In addition to diverse and specific curiosity, Litman and Jimerson (2004) recently introduced the dimension of curiosity as a feeling of deprivation. This dimension refers to rather unpleasant and aversive feelings of uncertainty which accompany curiosity, such as being annoyed at not knowing the answer to a question. As such, the affective tone differs from the rather positive connotations of specific and diverse curiosity, such as joy, interest, stimulation, or heightened arousal. Despite these conceptual differences, Litman and Silvia (2006) found measures of curiosity as a feeling of deprivation and of specific and diverse curiosity to be highly correlated (.62) and having salient loadings on the same factor when factor analyzed. Therefore, while recent refinements in conceptualization have improved theoretical understanding of the construct curiosity (e.g. Litman, 2005), these concepts still share large portions of variance, presumably due to a higher order factor they have in common. In sum, epistemic curiosity can be seen as a well defined construct, with a structure of highly correlated dimensions, for which validated measures have been developed.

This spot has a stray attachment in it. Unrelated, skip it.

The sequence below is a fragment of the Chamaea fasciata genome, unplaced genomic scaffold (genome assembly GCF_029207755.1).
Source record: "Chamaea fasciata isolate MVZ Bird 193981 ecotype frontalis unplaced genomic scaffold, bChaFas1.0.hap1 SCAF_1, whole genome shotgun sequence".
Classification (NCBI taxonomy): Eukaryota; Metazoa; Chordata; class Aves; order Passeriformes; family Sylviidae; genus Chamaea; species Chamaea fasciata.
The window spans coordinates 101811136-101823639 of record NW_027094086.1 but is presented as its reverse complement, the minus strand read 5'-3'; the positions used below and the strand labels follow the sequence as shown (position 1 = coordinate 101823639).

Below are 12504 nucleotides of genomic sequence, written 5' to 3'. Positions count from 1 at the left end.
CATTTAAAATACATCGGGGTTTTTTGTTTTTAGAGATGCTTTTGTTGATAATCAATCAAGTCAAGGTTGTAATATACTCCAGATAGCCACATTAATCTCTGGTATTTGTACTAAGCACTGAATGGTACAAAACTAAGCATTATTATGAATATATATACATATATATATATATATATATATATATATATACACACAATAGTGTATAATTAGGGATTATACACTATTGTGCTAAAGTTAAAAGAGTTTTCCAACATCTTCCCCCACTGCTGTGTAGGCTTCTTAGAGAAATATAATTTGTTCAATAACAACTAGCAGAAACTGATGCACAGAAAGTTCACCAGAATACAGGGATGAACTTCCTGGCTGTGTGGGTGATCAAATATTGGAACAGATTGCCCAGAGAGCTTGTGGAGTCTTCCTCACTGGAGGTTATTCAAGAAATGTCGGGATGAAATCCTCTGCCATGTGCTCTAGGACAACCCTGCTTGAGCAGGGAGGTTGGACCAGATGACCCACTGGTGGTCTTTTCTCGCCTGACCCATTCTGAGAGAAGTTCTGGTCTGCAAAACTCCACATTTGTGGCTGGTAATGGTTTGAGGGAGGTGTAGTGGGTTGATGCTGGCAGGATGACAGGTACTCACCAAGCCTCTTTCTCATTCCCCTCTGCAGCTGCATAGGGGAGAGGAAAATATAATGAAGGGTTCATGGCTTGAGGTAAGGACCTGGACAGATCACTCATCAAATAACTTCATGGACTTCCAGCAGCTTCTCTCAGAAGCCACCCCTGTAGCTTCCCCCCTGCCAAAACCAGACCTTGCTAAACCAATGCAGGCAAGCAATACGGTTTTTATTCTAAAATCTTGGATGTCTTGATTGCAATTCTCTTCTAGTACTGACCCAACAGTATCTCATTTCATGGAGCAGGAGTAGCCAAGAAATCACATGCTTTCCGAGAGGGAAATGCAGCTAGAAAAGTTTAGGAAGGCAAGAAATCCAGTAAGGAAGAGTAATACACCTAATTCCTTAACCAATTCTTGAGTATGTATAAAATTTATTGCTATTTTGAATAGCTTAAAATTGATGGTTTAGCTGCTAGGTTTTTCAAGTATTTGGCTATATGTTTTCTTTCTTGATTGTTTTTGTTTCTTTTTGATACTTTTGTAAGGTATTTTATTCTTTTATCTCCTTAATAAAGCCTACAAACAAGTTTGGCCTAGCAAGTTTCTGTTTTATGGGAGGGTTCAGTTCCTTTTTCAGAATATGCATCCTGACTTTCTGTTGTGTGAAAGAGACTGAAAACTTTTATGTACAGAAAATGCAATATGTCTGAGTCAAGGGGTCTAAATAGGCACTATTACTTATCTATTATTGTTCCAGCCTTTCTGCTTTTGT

Independently of these approaches and based on different theoretical background, a number of constructs have been proposed that share crucial aspects with epistemic curiosity regarding their content and definition. Three of these are need for cognition, typical intellectual engagement, and openness for ideas. Need for cognition was first introduced by Cacioppo and Petty (1982) and was defined as “an individual’s tendency to engage in and enjoy effortful cognitive activity” (Cacioppo, Petty, Feinstein, & Jarvis, 1996, p. 197). Contrarily, people scoring low on need for cognition are viewed as cognitive misers. The construct was conceived as an intrinsic motivational tendency that develops in the course of involvements with cognitive endeavors. Concerning curiosity, need for cognition shares much of what Litman and Jimerson (2004) called curiosity as a feeling of interest, even though the focus is rather on thinking, problem solving or reasoning, compared to learning and obtaining new knowledge. A 34-item measure of need for cognition (Cacioppo & Petty, 1982) as well as an 18-item short form (Cacioppo, Petty, & Kao, 1984) was developed, that has been applied in hundreds of studies, mainly in social, personality, developmental, and cognitive psychology. Kashdan et al. found need for cognition to be positively correlated with epistemic curiosity, assessed with the Curiosity and Exploration Inventory (M r=.48). Similarly, Olson, Camp, and Fuller (1984) report positive correlations with trait curiosity of .68 as assessed via the Academic Curiosity Scale (Vidler & Rawan, 1974), of .55 with the Melbourne Trait Curiosity Scale (Naylor, 1981), and .67 with the Trait State Personality Inventory (Spielberger, 1979).